He insisted that no American troops could remain in Iraq after 2011, a condition the United States has agreed to, and urged his followers to continue to resist the troops’ presence by any means. More cautiously, he suggested that he could withdraw support for Mr. Maliki if the government failed to address the most basic complaints of daily life here, particularly for the disenfranchised he claims to represent — shoddy roads, dirty water, leaking sewage and that persistent motif of post-Saddam Hussein Iraq, electrical blackouts.
But Mr. Sadr urged patience from his followers, and at the very least, his words seemed to mean that Mr. Maliki’s new government would have a grace period to act.
“We haven’t put a deadline on the government,” said Hazem al-Araji, a prominent lieutenant of Mr. Sadr’s. “We’re watching how it progresses, and after that we’ll decide.”
Another Sadr aide, Salah al-Obeidi, added, “The government needs a chance.”
The occasion itself was street theater, with an audience stretching down the street to the turquoise-domed mosque of Kamil bin Zayid. On stage was the essence of a movement many believe could transform Iraqi politics, blending the centuries-old symbolism of Shiite sacrifice and martyrdom with a martial culture fostered by the American invasion and occupation.
Since reaching its nadir in 2008, after Mr. Maliki sent the Iraqi Army against its militia in Baghdad and southernmost Basra, with decisive help from the American military, the movement has returned to prominence, essentially by staking its claim to Iraqi politics. It made a strong showing in local elections in 2009. The next year, Mr. Sadr, who had long hedged his support for elections, called on his supporters to fully participate in the vote last March. They did, and in a feat of logistics and planning, the movement won 40 seats, emerging as a savvy player in the eight months of negotiations that followed. Its eventual support for Mr. Maliki was the key to his return for a second term.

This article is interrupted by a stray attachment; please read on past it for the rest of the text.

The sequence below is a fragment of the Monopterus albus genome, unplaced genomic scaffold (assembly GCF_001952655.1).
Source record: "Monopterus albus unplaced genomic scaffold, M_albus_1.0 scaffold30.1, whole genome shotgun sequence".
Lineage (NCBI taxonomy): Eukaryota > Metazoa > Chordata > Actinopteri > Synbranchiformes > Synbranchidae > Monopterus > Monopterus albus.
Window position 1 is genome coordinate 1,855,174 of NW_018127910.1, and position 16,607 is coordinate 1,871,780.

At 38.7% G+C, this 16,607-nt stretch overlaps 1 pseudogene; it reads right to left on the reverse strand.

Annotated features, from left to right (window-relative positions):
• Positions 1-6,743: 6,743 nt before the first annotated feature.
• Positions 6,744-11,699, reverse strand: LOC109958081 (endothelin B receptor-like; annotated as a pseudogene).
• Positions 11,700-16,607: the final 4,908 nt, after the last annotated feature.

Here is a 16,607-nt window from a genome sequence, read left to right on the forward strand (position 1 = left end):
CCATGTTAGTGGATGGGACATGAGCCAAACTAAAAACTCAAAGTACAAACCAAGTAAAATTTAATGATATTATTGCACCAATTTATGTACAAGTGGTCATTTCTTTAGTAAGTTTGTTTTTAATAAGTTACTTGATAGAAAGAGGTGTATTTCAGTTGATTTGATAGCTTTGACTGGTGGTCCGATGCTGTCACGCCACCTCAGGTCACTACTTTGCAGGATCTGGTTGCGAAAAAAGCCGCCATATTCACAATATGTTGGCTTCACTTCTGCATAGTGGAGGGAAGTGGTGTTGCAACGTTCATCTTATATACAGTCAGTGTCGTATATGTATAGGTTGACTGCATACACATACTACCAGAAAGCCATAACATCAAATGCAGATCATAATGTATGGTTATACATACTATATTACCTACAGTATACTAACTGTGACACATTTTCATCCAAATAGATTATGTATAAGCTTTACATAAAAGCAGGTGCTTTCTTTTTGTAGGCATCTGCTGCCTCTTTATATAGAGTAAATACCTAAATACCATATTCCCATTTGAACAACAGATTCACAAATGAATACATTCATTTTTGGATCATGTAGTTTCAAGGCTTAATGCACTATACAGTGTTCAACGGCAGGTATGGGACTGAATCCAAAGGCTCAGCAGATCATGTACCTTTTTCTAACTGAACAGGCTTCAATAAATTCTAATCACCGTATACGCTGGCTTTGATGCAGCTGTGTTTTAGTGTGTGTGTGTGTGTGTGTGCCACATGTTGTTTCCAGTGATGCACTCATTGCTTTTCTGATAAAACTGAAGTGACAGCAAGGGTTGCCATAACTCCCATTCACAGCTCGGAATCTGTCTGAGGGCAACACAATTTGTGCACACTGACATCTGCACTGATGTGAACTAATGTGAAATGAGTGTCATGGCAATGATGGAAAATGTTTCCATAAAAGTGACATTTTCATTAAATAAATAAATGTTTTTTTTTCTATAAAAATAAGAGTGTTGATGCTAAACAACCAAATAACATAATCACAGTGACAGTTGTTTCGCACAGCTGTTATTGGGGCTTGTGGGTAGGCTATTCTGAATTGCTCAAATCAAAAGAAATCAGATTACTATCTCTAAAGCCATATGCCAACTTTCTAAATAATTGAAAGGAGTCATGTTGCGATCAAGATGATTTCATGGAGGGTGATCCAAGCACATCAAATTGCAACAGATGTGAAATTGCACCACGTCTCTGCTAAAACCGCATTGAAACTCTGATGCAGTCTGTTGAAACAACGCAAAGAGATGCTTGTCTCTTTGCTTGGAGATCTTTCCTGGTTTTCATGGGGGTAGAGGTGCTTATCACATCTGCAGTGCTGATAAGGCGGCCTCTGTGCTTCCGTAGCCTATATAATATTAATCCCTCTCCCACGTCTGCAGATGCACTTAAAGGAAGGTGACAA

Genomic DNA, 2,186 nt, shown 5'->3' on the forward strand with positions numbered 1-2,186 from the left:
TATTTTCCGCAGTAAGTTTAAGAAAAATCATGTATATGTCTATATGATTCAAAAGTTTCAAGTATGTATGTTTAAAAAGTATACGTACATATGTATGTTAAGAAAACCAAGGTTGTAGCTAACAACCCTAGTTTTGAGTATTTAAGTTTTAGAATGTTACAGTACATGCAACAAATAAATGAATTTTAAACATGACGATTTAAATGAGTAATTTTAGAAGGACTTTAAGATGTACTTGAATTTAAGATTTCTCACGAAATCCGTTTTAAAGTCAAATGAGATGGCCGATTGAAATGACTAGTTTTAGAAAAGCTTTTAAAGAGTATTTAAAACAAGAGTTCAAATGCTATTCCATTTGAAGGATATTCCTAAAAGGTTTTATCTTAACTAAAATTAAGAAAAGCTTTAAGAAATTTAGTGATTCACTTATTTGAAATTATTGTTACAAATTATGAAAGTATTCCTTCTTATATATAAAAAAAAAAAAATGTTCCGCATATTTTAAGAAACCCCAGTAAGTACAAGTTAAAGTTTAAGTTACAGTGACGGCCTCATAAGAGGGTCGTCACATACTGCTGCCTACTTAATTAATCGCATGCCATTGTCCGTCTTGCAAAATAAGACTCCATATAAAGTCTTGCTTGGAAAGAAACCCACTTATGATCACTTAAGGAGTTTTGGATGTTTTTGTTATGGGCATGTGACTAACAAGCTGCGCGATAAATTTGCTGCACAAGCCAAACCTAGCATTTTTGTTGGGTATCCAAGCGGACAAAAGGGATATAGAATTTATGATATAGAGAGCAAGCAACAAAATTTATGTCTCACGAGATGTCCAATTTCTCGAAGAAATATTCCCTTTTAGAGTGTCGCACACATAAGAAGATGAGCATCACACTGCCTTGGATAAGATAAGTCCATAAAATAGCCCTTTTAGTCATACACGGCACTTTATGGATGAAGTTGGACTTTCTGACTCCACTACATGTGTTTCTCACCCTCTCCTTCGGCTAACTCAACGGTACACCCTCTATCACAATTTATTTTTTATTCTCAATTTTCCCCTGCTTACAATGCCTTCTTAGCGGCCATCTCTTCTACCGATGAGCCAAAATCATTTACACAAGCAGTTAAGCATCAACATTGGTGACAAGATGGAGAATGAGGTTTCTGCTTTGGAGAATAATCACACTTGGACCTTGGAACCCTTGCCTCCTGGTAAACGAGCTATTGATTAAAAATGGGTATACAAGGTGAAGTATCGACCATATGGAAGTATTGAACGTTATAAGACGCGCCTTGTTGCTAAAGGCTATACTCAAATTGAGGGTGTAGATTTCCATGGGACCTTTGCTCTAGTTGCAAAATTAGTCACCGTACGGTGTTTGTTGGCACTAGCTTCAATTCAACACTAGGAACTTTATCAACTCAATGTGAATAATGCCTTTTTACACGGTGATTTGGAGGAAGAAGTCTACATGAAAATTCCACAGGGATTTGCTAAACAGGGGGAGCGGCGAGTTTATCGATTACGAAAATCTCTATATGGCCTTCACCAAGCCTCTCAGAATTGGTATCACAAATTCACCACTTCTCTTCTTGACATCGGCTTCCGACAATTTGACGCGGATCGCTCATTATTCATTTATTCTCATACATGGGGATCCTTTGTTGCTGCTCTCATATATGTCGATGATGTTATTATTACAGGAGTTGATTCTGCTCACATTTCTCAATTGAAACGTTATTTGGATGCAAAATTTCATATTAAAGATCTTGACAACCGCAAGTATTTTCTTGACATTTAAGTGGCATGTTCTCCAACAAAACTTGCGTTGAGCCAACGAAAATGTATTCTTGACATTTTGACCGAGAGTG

At the speech on Saturday, the movement sought to convey a certain respectability, from sharply dressed security guards in gray suits to the punctuality of Mr. Sadr himself, who began talking precisely at 10 a.m., as scheduled. Cadres passed out Iraqi flags, soon overwhelming the crowd’s banners of pious slogans and portraits of Mr. Sadr. In fact, it was hard not to draw at least superficial comparisons to another Arab Shiite movement, Lebanon’s Hezbollah, both of whom navigate political, social and military identities and have built personality cults around their leaders.